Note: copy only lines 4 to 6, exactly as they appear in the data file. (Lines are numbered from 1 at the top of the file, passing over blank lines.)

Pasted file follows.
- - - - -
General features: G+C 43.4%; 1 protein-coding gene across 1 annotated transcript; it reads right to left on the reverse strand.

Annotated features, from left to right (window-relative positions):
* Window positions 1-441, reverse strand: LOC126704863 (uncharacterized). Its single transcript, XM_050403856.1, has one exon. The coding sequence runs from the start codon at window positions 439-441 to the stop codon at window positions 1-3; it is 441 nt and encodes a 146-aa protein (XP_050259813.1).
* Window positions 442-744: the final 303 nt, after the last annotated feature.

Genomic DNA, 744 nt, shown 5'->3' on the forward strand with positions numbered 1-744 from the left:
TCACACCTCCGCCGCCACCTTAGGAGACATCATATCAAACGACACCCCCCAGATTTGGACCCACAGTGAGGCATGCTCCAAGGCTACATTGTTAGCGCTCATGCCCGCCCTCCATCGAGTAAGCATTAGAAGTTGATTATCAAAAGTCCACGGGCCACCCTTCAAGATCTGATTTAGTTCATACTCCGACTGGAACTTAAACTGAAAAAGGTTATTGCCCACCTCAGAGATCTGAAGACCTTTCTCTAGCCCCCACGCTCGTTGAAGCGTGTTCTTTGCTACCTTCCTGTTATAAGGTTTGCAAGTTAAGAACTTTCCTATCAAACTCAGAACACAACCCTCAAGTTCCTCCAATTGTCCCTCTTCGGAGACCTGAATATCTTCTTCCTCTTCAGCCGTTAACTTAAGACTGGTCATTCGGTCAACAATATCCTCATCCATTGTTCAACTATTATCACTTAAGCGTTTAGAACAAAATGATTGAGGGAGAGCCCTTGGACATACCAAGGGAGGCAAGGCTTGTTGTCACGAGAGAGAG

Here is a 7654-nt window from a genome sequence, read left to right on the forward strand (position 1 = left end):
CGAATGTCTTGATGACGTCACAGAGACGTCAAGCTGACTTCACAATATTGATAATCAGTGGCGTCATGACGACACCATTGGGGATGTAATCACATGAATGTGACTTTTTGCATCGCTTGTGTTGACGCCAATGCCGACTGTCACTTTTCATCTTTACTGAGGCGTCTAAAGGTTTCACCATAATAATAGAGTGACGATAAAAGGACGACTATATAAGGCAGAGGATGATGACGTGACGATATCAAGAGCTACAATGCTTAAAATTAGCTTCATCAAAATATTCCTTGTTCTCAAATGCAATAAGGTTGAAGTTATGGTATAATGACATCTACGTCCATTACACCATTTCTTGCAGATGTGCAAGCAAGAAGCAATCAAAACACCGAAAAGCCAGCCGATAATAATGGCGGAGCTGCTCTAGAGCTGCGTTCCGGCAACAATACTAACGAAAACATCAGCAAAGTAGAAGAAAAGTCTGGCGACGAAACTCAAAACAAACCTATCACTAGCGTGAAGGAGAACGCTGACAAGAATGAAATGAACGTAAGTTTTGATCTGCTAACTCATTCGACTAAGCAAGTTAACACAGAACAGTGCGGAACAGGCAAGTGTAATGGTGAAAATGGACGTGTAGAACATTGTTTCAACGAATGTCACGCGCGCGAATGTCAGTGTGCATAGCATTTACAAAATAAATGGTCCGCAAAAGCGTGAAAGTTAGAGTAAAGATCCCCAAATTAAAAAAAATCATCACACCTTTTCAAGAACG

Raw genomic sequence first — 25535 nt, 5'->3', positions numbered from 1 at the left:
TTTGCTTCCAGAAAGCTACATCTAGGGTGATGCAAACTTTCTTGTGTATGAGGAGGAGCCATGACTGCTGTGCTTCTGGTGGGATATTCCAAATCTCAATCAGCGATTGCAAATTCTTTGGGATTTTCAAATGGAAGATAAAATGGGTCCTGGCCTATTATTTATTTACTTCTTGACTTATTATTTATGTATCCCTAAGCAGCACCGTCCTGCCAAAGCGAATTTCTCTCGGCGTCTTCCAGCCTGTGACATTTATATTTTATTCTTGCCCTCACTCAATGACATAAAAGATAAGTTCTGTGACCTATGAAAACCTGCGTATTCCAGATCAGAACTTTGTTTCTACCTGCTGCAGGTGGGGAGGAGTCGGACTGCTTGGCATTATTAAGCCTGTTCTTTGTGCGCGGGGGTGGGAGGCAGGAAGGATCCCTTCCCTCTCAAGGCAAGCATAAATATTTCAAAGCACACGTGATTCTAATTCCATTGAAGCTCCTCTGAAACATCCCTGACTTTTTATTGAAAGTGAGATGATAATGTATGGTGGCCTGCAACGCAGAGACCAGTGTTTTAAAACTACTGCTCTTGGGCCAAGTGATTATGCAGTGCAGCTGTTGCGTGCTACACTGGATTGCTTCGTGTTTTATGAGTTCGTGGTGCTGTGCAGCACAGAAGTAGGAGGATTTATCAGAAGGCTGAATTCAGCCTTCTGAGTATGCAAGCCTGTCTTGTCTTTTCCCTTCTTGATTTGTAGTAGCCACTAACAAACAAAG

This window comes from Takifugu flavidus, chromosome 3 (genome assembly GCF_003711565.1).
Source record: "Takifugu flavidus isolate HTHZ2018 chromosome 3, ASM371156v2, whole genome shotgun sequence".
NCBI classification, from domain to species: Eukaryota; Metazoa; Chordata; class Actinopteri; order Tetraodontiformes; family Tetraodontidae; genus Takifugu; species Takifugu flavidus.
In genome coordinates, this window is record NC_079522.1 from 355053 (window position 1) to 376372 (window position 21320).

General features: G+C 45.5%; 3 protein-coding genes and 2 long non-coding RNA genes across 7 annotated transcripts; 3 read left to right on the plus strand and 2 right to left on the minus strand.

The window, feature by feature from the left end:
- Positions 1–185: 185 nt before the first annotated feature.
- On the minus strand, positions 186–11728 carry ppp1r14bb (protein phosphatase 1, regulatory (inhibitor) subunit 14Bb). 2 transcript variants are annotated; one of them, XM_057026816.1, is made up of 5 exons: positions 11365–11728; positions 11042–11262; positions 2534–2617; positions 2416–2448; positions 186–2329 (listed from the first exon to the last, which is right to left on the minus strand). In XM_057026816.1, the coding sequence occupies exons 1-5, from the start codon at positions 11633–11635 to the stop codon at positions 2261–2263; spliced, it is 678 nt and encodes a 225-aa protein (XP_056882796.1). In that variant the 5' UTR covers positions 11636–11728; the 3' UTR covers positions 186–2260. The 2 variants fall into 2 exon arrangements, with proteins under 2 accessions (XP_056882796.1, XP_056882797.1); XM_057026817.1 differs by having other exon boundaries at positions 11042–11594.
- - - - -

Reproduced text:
* Window positions 442-744: the final 303 nt, after the last annotated feature.

Genomic DNA, 744 nt, shown 5'->3' on the forward strand with positions numbered 1-744 from the left:
TCACACCTCCGCCGCCACCTTAGGAGACATCATATCAAACGACACCCCCCAGATTTGGACCCACAGTGAGGCATGCTCCAAGGCTACATTGTTAGCGCTCATGCCCGCCCTCCATCGAGTAAGCATTAGAAGTTGATTATCAAAAGTCCACGGGCCACCCTTCAAGATCTGATTTAGTTCATACTCCGACTGGAACTTAAACTGAAAAAGGTTATTGCCCACCTCAGAGATCTGAAGACCTTTCTCTAGCCCCCACGCTCGTTGAAGCGTGTTCTTTGCTACCTTCCTGTTATAAGGTTTGCAAGTTAAGAACTTTCCTATCAAACTCAGAACACAACCCTCAAGTTCCTCCAATTGTCCCTCTTCGGAGACCTGAATATCTTCTTCCTCTTCAGCCGTTAACTTAAGACTGGTCATTCGGTCAACAATATCCTCATCCATTGTTCAACTATTATCACTTAAGCGTTTAGAACAAAATGATTGAGGGAGAGCCCTTGGACATACCAAGGGAGGCAAGGCTTGTTGTCACGAGAGAGAG